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Reactions on a drawbridge

  • Thread starter danago
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  • #1
danago
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Hi. Not directly a specific homework question, but it will help with some of my questions.

When the bridge is flat, why is the reaction force from the wall on the bridge angled upwards? Why is it not horizontal, along the length of the bridge?

Sorry if i was a little vague.

Thanks,
Dan.
 

Answers and Replies

  • #2
Dick
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If the force were only horizontal, how would that keep it from falling? I'm also sorry to be vague.
 
  • #3
danago
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Hmm ok. If it was a frictionless wall, would it be possible for an angled reaction force to exist?
 
  • #4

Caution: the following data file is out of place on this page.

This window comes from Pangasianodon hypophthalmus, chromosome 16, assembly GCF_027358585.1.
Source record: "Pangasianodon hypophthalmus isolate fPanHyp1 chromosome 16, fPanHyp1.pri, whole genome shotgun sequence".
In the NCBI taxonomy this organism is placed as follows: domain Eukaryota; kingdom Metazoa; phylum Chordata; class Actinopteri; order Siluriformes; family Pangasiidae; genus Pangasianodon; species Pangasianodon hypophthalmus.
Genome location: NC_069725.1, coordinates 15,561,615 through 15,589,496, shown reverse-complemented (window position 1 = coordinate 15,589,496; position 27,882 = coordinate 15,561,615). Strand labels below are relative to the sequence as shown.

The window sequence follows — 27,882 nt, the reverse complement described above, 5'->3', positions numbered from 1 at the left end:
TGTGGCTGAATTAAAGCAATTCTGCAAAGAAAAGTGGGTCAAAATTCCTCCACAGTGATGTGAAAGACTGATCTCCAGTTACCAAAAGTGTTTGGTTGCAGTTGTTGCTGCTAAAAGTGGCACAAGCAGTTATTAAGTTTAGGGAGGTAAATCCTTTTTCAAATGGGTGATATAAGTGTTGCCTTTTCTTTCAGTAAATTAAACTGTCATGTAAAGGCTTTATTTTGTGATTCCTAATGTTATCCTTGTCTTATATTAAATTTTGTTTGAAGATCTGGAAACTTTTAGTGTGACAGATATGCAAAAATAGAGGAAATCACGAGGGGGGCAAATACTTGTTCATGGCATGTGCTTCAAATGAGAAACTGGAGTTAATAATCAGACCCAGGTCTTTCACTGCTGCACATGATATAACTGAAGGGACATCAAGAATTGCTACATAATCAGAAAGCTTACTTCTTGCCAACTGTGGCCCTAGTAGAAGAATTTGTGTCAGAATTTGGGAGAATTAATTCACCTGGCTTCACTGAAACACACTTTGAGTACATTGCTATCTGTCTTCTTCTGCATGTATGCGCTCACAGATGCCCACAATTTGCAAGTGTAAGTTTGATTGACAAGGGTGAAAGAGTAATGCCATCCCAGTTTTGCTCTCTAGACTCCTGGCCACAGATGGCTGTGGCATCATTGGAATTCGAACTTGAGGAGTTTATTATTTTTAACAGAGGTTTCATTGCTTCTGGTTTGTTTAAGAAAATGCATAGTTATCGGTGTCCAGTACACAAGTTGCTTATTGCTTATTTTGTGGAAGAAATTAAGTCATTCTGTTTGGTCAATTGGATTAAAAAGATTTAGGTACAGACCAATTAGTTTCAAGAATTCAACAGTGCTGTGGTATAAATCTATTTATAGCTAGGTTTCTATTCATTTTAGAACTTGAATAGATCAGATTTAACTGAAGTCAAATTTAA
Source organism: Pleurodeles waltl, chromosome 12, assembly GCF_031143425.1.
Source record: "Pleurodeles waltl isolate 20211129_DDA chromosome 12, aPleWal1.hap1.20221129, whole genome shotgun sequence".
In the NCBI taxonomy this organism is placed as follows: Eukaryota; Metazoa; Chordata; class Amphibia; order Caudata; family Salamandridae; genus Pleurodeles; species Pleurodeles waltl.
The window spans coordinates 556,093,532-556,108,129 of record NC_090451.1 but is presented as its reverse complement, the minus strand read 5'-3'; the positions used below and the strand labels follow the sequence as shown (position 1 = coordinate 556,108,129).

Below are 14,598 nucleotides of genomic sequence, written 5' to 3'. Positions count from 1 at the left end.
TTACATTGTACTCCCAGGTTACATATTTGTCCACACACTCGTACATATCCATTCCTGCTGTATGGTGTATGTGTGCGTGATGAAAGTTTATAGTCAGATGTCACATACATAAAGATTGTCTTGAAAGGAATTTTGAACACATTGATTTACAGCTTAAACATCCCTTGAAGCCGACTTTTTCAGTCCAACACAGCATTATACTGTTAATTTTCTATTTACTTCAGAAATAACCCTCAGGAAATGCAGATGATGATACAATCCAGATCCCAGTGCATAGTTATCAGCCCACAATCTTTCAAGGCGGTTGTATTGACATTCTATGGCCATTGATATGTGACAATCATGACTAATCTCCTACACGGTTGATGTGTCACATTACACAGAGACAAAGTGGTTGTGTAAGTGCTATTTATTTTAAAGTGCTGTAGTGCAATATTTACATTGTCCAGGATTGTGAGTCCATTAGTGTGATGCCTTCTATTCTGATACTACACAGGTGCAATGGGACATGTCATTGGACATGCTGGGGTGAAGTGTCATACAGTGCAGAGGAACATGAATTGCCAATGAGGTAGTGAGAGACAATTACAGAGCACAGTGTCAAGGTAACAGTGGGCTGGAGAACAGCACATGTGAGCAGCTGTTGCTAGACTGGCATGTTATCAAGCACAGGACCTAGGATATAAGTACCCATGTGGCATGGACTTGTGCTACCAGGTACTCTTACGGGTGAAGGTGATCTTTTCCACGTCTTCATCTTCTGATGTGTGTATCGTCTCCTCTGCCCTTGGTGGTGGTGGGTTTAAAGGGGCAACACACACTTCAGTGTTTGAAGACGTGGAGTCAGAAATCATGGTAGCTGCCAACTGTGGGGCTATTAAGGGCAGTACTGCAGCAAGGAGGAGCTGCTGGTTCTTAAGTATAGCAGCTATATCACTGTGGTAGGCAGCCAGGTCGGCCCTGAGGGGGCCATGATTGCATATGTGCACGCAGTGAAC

Doc Al
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I don't understand the situation. Are you saying that the drawbridge is held up by friction? How is the bridge attached to the wall? What pulls the bridge up and down?
 
  • #5
Dick
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Nearest I can come to having it make sense is that the bridge is being compressed against the wall. So there two forces. There is the horizontal wall reaction force to the normal force of compression. And there would be a vertical static frictional force holding the thing up. So the combination of these two forces can be 'angled upwards'. If it's a frictionless wall, the bridge will fall.
 
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